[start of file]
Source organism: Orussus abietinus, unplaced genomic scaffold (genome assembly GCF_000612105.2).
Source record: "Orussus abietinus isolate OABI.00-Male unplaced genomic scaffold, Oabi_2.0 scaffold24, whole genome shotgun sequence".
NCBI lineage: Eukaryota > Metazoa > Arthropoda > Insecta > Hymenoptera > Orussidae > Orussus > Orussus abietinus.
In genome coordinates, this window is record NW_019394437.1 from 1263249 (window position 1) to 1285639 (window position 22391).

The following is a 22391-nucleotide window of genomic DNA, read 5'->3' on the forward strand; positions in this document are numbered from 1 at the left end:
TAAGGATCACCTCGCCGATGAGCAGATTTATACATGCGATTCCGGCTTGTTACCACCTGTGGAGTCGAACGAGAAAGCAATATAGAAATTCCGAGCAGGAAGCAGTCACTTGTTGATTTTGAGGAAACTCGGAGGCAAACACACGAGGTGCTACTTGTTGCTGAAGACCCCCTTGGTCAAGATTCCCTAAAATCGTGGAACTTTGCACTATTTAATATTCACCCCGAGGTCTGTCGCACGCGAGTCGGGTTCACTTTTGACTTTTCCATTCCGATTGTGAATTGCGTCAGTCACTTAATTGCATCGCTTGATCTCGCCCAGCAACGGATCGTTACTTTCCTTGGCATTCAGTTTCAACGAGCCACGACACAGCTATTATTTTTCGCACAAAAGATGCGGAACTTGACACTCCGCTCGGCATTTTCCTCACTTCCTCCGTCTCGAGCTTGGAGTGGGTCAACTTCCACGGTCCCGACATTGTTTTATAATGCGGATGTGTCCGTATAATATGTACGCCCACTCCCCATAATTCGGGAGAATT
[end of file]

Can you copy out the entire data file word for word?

Source organism: Orussus abietinus, unplaced genomic scaffold (genome assembly GCF_000612105.2).
Source record: "Orussus abietinus isolate OABI.00-Male unplaced genomic scaffold, Oabi_2.0 scaffold24, whole genome shotgun sequence".
NCBI lineage: Eukaryota > Metazoa > Arthropoda > Insecta > Hymenoptera > Orussidae > Orussus > Orussus abietinus.
In genome coordinates, this window is record NW_019394437.1 from 1263249 (window position 1) to 1285639 (window position 22391).

The following is a 22391-nucleotide window of genomic DNA, read 5'->3' on the forward strand; positions in this document are numbered from 1 at the left end:
TAAGGATCACCTCGCCGATGAGCAGATTTATACATGCGATTCCGGCTTGTTACCACCTGTGGAGTCGAACGAGAAAGCAATATAGAAATTCCGAGCAGGAAGCAGTCACTTGTTGATTTTGAGGAAACTCGGAGGCAAACACACGAGGTGCTACTTGTTGCTGAAGACCCCCTTGGTCAAGATTCCCTAAAATCGTGGAACTTTGCACTATTTAATATTCACCCCGAGGTCTGTCGCACGCGAGTCGGGTTCACTTTTGACTTTTCCATTCCGATTGTGAATTGCGTCAGTCACTTAATTGCATCGCTTGATCTCGCCCAGCAACGGATCGTTACTTTCCTTGGCATTCAGTTTCAACGAGCCACGACACAGCTATTATTTTTCGCACAAAAGATGCGGAACTTGACACTCCGCTCGGCATTTTCCTCACTTCCTCCGTCTCGAGCTTGGAGTGGGTCAACTTCCACGGTCCCGACATTGTTTTATAATGCGGATGTGTCCGTATAATATGTACGCCCACTCCCCATAATTCGGGAGAATT